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microcephaly

Emergence of Zika Virus Epidemic and the National Response in Jamaica

Issue: 
DOI: 
10.7727/wimjopen.2016.488
Pages: 
5-11
Synopsis: 
The Zika virus epidemic in Jamaica is evolving and includes cases of Guillain-Barré Syndrome and reports in pregnant women. Zika may become endemic in Jamaica, similar to dengue and Chikungunya. Safe and effective Dengue, Chikungunya fever and ZIKV vaccines are needed to mitigate the devastating effects of these three diseases.

Background: Jamaica, along with the Americas, experienced major epidemics of arboviral diseases transmitted by the Aedes aegypti mosquito in recent years. These include: Dengue fever in 2012, Chikungunya fever in 2014 and Zika virus infection (ZIKV) in 2016. We present the emergence of the ZIKV epidemic in Jamaica and outline the national response.

Accepted: 
September 28, 2016
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Unravelling the Paediatric and Perinatal Zika Virus Epidemic through Population-based Research

DOI: 
10.7727/wimjopen.2016.454
Pages: 
1-4
Synopsis: 
Zika virus causes Guillain-Barre Syndrome and microcephaly. Clinical and laboratory diagnosis is complicated. Population-based research can elucidate ZIKV epidemiology, vertical transmission, fetal risks of maternal ZIKV infection and natural history of congenital and non-congenital ZIKV infection provided by the activities in “ZIKAction” research consortium, recently funded by the European Commission.

Zika virus epidemic now involves 72 countries, worldwide. Transmission is multimodal through mosquito bites and blood and body fluids. ZIKV causes Guillain Barre Syndrome and pregnancy complications including perinatal microcephaly. Diagnosis is complicated by subclinical infection in 80%, co-circulation with dengue and chikungunya fevers with similar presentations and cross-reactivity in serological tests. There is no cure, or preventive vaccine.

Accepted: 
August 23, 2016
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Trends of Microcephaly and Severe Arthrogryposis in Three Urban Hospitals following the Zika, Chikungunya and Dengue Fever Epidemics of 2016 in Jamaica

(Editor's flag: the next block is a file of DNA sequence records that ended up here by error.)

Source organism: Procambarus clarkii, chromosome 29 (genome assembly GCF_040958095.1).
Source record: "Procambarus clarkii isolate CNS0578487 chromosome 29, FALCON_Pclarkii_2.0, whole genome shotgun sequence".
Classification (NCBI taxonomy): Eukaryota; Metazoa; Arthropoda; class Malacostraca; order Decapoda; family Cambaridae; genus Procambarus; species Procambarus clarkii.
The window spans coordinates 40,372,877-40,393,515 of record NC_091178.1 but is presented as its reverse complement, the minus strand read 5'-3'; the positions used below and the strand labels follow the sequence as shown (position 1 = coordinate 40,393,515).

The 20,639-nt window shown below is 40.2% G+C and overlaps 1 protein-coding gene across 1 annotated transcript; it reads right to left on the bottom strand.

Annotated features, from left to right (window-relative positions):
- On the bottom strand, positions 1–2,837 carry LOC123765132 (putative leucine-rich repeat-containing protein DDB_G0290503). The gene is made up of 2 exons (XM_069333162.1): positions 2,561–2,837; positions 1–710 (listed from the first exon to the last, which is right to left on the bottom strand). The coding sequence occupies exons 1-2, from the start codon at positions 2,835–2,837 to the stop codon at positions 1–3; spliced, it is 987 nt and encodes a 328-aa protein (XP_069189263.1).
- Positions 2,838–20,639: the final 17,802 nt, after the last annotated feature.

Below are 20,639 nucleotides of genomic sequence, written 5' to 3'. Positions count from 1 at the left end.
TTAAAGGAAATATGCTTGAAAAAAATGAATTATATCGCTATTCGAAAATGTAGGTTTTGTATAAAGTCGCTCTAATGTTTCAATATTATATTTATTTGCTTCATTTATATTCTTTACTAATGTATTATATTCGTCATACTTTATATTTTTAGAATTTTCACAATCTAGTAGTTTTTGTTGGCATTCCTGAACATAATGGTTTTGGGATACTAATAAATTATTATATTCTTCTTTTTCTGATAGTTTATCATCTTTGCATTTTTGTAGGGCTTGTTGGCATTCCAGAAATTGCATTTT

Issue: 
DOI: 
10.7727/wimjopen.2017.124
Pages: 
33-42
Synopsis: 
Newborns with the characteristics of congenital syndrome associated with Zika virus (CSAZ) are being born in urban hospitals after the 2016 Zika virus epidemic in Jamaica. Phenotypic features include microcephaly, craniofacial disproportion, neuro-imaging and neuro-pathological findings and arthrogryposis. A trend towards babies being delivered with small head circumferences, but not yet in the range of microcephaly and others with normal head sizes who were born to women who were symptomatic in pregnancy is also being observed. While, most babies with probable CSAZ are being born to asymptomatic women who did not report any symptoms related to arbovirus illness in pregnancy. Diagnosis is challenged by serological cross-reactivity between circulating flaviviruses. Team management is multidisciplinary to maximize the neuro-developmental potential of this vulnerable patient population.
Introduction: Jamaica experienced its maiden Zika virus (ZIKV) epidemic in 2016, while Dengue (serotypes 3 and 4) and Chikungunya were also circulating.
 
Aim: We describe initial trends in microcephaly and arthrogryposis observed by the clinicians from three urban birthing facilities during late 2016 to early 2017.
 
Accepted: 
December 12, 2016
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